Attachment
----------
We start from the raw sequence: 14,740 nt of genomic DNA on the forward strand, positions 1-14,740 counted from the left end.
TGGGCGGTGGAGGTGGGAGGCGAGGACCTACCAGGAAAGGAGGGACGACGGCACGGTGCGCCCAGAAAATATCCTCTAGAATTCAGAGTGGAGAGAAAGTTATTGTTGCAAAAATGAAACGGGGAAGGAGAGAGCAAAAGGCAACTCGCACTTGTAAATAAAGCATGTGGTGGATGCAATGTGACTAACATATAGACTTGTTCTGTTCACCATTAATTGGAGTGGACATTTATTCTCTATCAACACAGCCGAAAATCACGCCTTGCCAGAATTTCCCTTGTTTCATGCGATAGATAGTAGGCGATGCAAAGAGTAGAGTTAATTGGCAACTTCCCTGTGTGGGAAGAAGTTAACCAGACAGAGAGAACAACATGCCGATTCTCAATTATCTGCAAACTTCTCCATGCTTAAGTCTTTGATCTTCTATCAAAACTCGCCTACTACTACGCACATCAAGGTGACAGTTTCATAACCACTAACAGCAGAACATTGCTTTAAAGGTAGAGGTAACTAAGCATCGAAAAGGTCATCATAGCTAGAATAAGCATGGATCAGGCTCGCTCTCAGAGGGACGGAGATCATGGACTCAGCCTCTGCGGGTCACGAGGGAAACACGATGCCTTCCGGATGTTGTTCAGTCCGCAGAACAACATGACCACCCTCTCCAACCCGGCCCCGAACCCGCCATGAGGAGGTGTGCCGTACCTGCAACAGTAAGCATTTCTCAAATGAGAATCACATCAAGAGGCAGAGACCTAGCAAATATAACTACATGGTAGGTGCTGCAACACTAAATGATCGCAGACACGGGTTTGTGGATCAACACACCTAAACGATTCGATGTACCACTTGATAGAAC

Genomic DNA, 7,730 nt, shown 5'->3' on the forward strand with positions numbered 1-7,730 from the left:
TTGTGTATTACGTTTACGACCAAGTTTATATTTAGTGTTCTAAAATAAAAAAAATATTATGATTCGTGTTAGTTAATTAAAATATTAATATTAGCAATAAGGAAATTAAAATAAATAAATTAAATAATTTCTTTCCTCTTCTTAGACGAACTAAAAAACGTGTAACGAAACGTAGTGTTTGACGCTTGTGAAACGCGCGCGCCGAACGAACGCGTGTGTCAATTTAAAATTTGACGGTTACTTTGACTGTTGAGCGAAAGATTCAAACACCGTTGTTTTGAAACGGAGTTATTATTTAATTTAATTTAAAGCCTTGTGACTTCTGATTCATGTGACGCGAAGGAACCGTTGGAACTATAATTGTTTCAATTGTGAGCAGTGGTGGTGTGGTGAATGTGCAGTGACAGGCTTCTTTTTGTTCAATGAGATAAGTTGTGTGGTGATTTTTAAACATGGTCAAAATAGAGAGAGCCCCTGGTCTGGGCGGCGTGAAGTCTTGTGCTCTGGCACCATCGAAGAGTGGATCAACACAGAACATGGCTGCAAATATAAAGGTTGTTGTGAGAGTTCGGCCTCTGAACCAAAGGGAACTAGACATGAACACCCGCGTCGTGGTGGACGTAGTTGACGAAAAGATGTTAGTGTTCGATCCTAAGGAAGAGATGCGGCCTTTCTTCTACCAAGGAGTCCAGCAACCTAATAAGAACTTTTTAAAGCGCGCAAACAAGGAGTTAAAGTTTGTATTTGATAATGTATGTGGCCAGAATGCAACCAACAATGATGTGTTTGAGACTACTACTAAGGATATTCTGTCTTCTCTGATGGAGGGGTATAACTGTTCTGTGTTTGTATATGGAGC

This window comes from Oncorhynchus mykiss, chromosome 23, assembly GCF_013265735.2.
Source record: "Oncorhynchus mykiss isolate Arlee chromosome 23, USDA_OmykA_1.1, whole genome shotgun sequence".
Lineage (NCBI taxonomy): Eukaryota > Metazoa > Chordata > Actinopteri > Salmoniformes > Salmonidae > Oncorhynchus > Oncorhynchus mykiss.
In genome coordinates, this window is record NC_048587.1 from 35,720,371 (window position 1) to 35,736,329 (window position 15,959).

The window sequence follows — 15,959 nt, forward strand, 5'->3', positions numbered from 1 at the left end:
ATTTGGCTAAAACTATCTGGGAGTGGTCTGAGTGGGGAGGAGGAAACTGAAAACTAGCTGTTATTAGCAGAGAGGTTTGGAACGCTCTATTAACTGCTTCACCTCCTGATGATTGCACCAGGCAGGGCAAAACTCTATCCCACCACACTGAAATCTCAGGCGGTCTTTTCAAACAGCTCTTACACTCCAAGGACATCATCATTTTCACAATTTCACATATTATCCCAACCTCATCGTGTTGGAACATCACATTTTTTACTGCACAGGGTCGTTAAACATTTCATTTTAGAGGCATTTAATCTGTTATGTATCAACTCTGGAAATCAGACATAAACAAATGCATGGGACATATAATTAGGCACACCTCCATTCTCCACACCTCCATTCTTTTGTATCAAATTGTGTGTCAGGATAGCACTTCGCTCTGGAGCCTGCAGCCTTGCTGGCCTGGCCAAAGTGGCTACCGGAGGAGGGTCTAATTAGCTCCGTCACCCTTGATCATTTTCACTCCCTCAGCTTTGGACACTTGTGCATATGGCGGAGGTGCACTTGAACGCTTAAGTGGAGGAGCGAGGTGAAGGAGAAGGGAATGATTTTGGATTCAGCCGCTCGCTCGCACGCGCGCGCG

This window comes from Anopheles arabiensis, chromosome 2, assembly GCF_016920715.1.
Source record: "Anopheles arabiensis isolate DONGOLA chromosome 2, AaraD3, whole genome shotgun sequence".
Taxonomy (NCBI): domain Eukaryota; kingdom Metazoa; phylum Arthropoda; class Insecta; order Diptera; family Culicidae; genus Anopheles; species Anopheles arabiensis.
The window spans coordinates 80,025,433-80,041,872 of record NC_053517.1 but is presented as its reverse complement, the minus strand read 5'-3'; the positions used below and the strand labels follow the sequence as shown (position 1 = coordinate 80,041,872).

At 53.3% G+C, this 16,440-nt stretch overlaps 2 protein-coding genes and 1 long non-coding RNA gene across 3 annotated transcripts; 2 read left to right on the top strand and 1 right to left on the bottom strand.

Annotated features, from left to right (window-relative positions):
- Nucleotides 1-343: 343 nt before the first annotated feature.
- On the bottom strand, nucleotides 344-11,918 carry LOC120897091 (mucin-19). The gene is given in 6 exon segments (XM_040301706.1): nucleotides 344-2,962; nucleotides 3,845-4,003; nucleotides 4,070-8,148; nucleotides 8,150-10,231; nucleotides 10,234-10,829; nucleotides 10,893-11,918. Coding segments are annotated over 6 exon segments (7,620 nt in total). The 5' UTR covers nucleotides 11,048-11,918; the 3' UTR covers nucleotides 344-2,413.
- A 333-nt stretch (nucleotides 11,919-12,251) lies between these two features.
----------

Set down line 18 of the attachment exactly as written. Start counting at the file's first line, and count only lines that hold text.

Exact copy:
- On the bottom strand, nucleotides 344-11,918 carry LOC120897091 (mucin-19). The gene is given in 6 exon segments (XM_040301706.1): nucleotides 344-2,962; nucleotides 3,845-4,003; nucleotides 4,070-8,148; nucleotides 8,150-10,231; nucleotides 10,234-10,829; nucleotides 10,893-11,918. Coding segments are annotated over 6 exon segments (7,620 nt in total). The 5' UTR covers nucleotides 11,048-11,918; the 3' UTR covers nucleotides 344-2,413.